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Gethsemane the Church of all NationsGethsemane the Church of all Nations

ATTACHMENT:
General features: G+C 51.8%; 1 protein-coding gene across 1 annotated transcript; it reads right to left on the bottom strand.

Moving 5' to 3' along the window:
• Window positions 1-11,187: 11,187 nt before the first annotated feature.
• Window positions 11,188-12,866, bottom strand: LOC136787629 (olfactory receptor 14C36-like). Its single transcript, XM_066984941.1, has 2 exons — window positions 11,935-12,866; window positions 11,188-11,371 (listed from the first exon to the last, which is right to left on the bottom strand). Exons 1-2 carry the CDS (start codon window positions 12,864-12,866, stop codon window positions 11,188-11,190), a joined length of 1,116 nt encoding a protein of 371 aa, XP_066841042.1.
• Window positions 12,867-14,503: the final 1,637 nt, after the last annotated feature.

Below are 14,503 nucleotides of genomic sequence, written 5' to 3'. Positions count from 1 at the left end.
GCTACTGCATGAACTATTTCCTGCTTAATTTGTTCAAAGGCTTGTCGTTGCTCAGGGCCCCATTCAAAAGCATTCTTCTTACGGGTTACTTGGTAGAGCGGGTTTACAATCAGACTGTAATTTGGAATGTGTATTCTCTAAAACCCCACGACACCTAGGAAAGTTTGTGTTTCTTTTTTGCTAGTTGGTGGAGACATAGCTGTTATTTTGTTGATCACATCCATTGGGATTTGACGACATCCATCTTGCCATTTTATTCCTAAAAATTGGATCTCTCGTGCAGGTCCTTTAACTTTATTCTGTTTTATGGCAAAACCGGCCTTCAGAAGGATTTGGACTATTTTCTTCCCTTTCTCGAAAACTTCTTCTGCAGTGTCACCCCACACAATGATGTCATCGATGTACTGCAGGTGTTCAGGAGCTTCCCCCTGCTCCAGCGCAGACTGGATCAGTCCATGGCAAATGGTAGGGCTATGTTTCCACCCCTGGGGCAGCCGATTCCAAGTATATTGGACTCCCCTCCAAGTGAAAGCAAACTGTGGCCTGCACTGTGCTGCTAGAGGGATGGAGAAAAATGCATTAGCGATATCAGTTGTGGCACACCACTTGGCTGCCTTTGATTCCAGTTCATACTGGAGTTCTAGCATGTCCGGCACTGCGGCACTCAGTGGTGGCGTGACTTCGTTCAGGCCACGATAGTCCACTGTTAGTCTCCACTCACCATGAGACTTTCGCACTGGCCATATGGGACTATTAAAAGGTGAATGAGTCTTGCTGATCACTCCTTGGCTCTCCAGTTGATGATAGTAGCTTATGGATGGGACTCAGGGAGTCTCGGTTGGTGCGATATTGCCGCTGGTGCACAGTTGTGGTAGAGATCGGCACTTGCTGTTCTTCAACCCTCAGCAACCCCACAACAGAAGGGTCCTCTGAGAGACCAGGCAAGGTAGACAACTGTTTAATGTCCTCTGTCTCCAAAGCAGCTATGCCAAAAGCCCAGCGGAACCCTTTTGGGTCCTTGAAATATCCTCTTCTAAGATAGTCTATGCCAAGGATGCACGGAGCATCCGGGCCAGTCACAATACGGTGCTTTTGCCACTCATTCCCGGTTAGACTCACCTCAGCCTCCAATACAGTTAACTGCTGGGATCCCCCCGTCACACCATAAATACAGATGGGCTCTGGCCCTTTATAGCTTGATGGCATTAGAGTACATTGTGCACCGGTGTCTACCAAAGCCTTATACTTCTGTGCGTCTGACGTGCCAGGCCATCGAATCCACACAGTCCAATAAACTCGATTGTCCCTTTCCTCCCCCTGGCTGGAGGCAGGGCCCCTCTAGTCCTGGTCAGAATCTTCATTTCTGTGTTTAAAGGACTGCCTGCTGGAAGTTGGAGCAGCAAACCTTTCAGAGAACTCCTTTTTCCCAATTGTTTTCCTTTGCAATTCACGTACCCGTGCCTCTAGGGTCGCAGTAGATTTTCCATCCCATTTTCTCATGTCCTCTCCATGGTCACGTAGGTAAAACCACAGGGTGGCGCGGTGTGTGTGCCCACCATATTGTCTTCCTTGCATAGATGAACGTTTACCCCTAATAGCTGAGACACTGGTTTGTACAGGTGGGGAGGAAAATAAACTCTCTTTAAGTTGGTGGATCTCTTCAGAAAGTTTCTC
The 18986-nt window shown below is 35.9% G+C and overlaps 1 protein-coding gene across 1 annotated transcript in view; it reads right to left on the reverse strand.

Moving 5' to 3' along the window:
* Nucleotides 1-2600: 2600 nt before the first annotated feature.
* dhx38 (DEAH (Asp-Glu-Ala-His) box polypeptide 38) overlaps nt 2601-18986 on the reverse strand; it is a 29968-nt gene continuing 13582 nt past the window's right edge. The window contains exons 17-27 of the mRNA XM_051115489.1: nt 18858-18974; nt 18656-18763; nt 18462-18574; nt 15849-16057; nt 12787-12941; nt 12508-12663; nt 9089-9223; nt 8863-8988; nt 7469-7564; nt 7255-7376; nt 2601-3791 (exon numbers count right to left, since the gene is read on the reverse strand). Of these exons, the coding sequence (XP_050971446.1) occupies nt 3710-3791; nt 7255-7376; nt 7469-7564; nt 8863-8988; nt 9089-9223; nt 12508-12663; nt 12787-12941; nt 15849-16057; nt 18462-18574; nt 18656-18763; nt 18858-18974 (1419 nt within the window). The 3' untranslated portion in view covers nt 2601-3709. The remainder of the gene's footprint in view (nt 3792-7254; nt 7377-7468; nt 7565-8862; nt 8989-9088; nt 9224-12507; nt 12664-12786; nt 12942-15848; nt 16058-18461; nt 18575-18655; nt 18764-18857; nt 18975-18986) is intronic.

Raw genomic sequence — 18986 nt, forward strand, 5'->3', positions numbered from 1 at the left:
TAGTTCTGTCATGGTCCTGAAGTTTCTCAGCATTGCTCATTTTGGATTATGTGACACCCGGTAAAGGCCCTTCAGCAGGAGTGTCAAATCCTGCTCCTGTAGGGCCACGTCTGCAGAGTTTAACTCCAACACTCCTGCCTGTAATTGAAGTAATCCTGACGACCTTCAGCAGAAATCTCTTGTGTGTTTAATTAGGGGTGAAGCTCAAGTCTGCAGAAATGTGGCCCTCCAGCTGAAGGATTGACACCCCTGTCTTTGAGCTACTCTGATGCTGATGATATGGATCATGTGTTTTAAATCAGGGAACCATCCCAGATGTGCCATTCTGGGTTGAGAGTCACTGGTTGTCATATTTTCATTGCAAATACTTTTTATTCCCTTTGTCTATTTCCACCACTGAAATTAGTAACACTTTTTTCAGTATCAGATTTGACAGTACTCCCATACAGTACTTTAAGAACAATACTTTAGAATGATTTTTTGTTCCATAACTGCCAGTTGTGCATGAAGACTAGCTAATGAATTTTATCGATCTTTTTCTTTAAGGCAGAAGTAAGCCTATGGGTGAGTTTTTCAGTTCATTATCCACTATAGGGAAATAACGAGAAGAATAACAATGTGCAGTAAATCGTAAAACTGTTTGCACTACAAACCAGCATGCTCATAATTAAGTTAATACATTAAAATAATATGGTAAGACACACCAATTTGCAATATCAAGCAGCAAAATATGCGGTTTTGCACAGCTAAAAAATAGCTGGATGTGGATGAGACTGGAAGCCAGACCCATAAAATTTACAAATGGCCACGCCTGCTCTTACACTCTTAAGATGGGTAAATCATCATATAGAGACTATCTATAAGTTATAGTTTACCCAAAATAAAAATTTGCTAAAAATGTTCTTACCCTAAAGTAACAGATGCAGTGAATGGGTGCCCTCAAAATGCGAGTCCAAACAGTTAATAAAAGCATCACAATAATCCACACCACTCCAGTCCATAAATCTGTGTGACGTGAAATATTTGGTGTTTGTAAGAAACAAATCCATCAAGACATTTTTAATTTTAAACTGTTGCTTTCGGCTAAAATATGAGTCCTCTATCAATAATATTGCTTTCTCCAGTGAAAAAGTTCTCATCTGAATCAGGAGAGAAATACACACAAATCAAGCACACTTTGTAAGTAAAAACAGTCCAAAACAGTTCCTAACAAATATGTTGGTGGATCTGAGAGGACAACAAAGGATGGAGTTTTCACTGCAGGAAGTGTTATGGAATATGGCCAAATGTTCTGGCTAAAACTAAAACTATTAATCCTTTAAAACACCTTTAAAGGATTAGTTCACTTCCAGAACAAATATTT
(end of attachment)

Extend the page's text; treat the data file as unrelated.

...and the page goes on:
The Church of All Nations (Basilica of the Agony) in Gethsemane “‘My soul is overwhelmed with sorrow to the point of death. Stay here and watch with me’” (Matthew 26:38) "He withdrew about a stone's throw beyond them, knelt down and prayed, 'Father, if you are willing, take this cup from me; yet not my will, but yours be done.' An angel from heaven appeared to him and strengthened him. And being in anguish, he prayed more earnestly, and his sweat was like drops of blood falling to the ground. When he rose from prayer and went back to the disciples, he found them asleep, exhausted from sorrow. 'Why are you sleeping?' he asked them. 'Get up and pray so that you will not fall into temptation'" (Luke 22:41-46).The Church of All Nations at Gethsemane is also called the Basilica of the Agony, and it symbolizes the place where Jesus was "overwhelmed with sorrow to the point of death." The church at Gethsemane is first mentioned in the fourth century by the pilgrim Egeria, who tells of a religious procession from the Church of the Ascension to Gethsemane. The first church, which had impressive pillars with Corinthian capitals, was built on a steep slope. It was destroyed in the Persian invasion and rebuilt by the Crusaders, who called it the Church of Saint Savior.The present-day church, built by the Franciscan architect Antonio Barluzzi, was inaugurated in 1924. In order to effect an atmosphere of anguish, the ceiling of the church was lowered by means of twelve domes strewn with stars on a blue background, olive branches adorning the corners. In addition, the light in the church was made softer by means of semi-opaque windows, and a portion of the original rock was left in its original form.The church was built over the Rock of Agony, according to tradition the rock next to which Jesus prayed to God that the "cup be taken from me." The rock is surrounded by a balustrade of iron cast as a crown of thorns. On the front is a pair of birds next to a cup, and on either side, a pair of doves stretch out their necks for martyrdom.Many nations took part in the building of the church (hence its name), and their symbols decorate its apses and domes. The church is one of the most beautiful in Jerusalem, and is second in religious importance only to the Church of the Holy Sepulcher.